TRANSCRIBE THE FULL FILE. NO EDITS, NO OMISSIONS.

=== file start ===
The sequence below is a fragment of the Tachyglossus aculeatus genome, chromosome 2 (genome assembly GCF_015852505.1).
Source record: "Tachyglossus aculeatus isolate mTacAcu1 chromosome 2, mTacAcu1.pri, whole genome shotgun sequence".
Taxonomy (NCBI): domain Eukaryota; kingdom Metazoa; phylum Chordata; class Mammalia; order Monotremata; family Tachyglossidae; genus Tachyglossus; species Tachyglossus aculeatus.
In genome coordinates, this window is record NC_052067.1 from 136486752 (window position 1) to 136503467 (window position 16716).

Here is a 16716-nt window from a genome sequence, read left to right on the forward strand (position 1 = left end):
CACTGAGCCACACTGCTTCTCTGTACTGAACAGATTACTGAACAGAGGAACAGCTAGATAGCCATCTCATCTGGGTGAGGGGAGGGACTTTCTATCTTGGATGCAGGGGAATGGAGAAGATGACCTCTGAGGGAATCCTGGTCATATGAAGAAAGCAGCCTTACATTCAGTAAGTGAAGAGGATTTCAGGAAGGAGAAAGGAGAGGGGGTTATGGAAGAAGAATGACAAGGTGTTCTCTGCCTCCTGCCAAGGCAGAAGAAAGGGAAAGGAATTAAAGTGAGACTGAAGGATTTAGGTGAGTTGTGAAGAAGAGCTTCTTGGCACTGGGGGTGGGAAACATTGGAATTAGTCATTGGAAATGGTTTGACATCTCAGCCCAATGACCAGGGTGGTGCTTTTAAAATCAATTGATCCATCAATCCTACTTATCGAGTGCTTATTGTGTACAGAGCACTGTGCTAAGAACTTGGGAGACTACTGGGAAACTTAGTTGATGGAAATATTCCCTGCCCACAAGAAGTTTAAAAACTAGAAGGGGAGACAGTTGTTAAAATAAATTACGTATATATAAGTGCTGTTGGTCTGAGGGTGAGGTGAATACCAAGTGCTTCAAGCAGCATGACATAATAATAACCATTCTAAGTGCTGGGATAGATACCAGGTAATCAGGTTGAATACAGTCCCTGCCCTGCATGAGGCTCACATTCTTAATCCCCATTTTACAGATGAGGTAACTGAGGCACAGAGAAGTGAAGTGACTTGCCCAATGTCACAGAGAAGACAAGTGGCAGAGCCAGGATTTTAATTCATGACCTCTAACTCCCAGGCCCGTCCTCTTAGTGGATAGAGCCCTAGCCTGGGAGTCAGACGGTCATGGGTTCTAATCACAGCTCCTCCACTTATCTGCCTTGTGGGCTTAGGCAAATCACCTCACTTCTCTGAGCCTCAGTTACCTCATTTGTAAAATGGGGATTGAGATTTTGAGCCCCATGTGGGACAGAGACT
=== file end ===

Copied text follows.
The sequence below is a fragment of the Tachyglossus aculeatus genome, chromosome 2 (genome assembly GCF_015852505.1).
Source record: "Tachyglossus aculeatus isolate mTacAcu1 chromosome 2, mTacAcu1.pri, whole genome shotgun sequence".
Taxonomy (NCBI): domain Eukaryota; kingdom Metazoa; phylum Chordata; class Mammalia; order Monotremata; family Tachyglossidae; genus Tachyglossus; species Tachyglossus aculeatus.
In genome coordinates, this window is record NC_052067.1 from 136486752 (window position 1) to 136503467 (window position 16716).

Here is a 16716-nt window from a genome sequence, read left to right on the forward strand (position 1 = left end):
CACTGAGCCACACTGCTTCTCTGTACTGAACAGATTACTGAACAGAGGAACAGCTAGATAGCCATCTCATCTGGGTGAGGGGAGGGACTTTCTATCTTGGATGCAGGGGAATGGAGAAGATGACCTCTGAGGGAATCCTGGTCATATGAAGAAAGCAGCCTTACATTCAGTAAGTGAAGAGGATTTCAGGAAGGAGAAAGGAGAGGGGGTTATGGAAGAAGAATGACAAGGTGTTCTCTGCCTCCTGCCAAGGCAGAAGAAAGGGAAAGGAATTAAAGTGAGACTGAAGGATTTAGGTGAGTTGTGAAGAAGAGCTTCTTGGCACTGGGGGTGGGAAACATTGGAATTAGTCATTGGAAATGGTTTGACATCTCAGCCCAATGACCAGGGTGGTGCTTTTAAAATCAATTGATCCATCAATCCTACTTATCGAGTGCTTATTGTGTACAGAGCACTGTGCTAAGAACTTGGGAGACTACTGGGAAACTTAGTTGATGGAAATATTCCCTGCCCACAAGAAGTTTAAAAACTAGAAGGGGAGACAGTTGTTAAAATAAATTACGTATATATAAGTGCTGTTGGTCTGAGGGTGAGGTGAATACCAAGTGCTTCAAGCAGCATGACATAATAATAACCATTCTAAGTGCTGGGATAGATACCAGGTAATCAGGTTGAATACAGTCCCTGCCCTGCATGAGGCTCACATTCTTAATCCCCATTTTACAGATGAGGTAACTGAGGCACAGAGAAGTGAAGTGACTTGCCCAATGTCACAGAGAAGACAAGTGGCAGAGCCAGGATTTTAATTCATGACCTCTAACTCCCAGGCCCGTCCTCTTAGTGGATAGAGCCCTAGCCTGGGAGTCAGACGGTCATGGGTTCTAATCACAGCTCCTCCACTTATCTGCCTTGTGGGCTTAGGCAAATCACCTCACTTCTCTGAGCCTCAGTTACCTCATTTGTAAAATGGGGATTGAGATTTTGAGCCCCATGTGGGACAGAGACT